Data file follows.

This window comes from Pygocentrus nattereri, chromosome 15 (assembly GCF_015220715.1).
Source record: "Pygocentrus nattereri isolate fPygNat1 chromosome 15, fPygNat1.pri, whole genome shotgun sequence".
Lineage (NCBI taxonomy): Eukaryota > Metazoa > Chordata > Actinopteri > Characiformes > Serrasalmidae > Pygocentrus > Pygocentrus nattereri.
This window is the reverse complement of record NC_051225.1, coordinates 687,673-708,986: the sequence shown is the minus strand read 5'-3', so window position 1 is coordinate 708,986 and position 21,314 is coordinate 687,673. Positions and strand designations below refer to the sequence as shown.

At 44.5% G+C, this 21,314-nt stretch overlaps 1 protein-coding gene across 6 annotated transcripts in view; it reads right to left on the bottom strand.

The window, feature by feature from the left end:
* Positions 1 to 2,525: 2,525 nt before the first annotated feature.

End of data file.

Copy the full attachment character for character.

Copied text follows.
This window comes from Pygocentrus nattereri, chromosome 15 (assembly GCF_015220715.1).
Source record: "Pygocentrus nattereri isolate fPygNat1 chromosome 15, fPygNat1.pri, whole genome shotgun sequence".
Lineage (NCBI taxonomy): Eukaryota > Metazoa > Chordata > Actinopteri > Characiformes > Serrasalmidae > Pygocentrus > Pygocentrus nattereri.
This window is the reverse complement of record NC_051225.1, coordinates 687,673-708,986: the sequence shown is the minus strand read 5'-3', so window position 1 is coordinate 708,986 and position 21,314 is coordinate 687,673. Positions and strand designations below refer to the sequence as shown.

At 44.5% G+C, this 21,314-nt stretch overlaps 1 protein-coding gene across 6 annotated transcripts in view; it reads right to left on the bottom strand.

The window, feature by feature from the left end:
* Positions 1 to 2,525: 2,525 nt before the first annotated feature.